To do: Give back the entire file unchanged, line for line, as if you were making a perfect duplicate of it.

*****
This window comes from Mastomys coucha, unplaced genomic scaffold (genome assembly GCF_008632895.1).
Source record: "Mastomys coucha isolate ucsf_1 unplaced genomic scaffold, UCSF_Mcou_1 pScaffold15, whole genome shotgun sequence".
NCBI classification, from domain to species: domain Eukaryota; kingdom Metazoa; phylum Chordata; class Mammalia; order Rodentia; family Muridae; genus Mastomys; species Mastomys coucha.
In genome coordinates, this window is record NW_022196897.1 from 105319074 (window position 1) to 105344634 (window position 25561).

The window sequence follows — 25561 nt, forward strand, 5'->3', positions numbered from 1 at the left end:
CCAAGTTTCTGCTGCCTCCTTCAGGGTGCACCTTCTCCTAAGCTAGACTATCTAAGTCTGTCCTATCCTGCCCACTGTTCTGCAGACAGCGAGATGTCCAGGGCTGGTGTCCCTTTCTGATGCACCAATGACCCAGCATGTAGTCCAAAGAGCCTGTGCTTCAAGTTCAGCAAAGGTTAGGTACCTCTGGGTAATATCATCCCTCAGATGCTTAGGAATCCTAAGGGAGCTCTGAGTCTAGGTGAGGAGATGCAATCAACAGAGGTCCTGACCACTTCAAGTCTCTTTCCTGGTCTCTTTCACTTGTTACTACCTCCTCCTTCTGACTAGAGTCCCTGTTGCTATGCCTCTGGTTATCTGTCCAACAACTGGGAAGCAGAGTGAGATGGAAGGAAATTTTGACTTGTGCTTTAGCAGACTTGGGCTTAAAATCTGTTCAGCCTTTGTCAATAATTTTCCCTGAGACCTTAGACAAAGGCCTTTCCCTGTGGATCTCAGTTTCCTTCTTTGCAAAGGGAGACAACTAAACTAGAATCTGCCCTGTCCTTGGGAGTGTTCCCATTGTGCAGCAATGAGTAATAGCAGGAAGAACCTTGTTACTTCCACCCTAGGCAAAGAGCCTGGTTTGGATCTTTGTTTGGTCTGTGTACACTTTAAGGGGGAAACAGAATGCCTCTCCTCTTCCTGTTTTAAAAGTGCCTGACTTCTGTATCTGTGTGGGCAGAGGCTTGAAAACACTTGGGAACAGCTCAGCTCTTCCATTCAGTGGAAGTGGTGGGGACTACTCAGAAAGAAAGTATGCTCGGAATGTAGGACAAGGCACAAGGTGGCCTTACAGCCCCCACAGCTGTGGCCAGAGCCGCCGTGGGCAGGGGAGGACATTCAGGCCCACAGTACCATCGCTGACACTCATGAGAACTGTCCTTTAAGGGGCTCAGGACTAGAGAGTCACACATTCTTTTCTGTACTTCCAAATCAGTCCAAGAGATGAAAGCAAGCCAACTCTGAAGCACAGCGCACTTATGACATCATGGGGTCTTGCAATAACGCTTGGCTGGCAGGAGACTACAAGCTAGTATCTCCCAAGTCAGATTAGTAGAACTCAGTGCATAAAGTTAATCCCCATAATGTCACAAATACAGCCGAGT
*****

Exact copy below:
This window comes from Mastomys coucha, unplaced genomic scaffold (genome assembly GCF_008632895.1).
Source record: "Mastomys coucha isolate ucsf_1 unplaced genomic scaffold, UCSF_Mcou_1 pScaffold15, whole genome shotgun sequence".
NCBI classification, from domain to species: domain Eukaryota; kingdom Metazoa; phylum Chordata; class Mammalia; order Rodentia; family Muridae; genus Mastomys; species Mastomys coucha.
In genome coordinates, this window is record NW_022196897.1 from 105319074 (window position 1) to 105344634 (window position 25561).

The window sequence follows — 25561 nt, forward strand, 5'->3', positions numbered from 1 at the left end:
CCAAGTTTCTGCTGCCTCCTTCAGGGTGCACCTTCTCCTAAGCTAGACTATCTAAGTCTGTCCTATCCTGCCCACTGTTCTGCAGACAGCGAGATGTCCAGGGCTGGTGTCCCTTTCTGATGCACCAATGACCCAGCATGTAGTCCAAAGAGCCTGTGCTTCAAGTTCAGCAAAGGTTAGGTACCTCTGGGTAATATCATCCCTCAGATGCTTAGGAATCCTAAGGGAGCTCTGAGTCTAGGTGAGGAGATGCAATCAACAGAGGTCCTGACCACTTCAAGTCTCTTTCCTGGTCTCTTTCACTTGTTACTACCTCCTCCTTCTGACTAGAGTCCCTGTTGCTATGCCTCTGGTTATCTGTCCAACAACTGGGAAGCAGAGTGAGATGGAAGGAAATTTTGACTTGTGCTTTAGCAGACTTGGGCTTAAAATCTGTTCAGCCTTTGTCAATAATTTTCCCTGAGACCTTAGACAAAGGCCTTTCCCTGTGGATCTCAGTTTCCTTCTTTGCAAAGGGAGACAACTAAACTAGAATCTGCCCTGTCCTTGGGAGTGTTCCCATTGTGCAGCAATGAGTAATAGCAGGAAGAACCTTGTTACTTCCACCCTAGGCAAAGAGCCTGGTTTGGATCTTTGTTTGGTCTGTGTACACTTTAAGGGGGAAACAGAATGCCTCTCCTCTTCCTGTTTTAAAAGTGCCTGACTTCTGTATCTGTGTGGGCAGAGGCTTGAAAACACTTGGGAACAGCTCAGCTCTTCCATTCAGTGGAAGTGGTGGGGACTACTCAGAAAGAAAGTATGCTCGGAATGTAGGACAAGGCACAAGGTGGCCTTACAGCCCCCACAGCTGTGGCCAGAGCCGCCGTGGGCAGGGGAGGACATTCAGGCCCACAGTACCATCGCTGACACTCATGAGAACTGTCCTTTAAGGGGCTCAGGACTAGAGAGTCACACATTCTTTTCTGTACTTCCAAATCAGTCCAAGAGATGAAAGCAAGCCAACTCTGAAGCACAGCGCACTTATGACATCATGGGGTCTTGCAATAACGCTTGGCTGGCAGGAGACTACAAGCTAGTATCTCCCAAGTCAGATTAGTAGAACTCAGTGCATAAAGTTAATCCCCATAATGTCACAAATACAGCCGAGT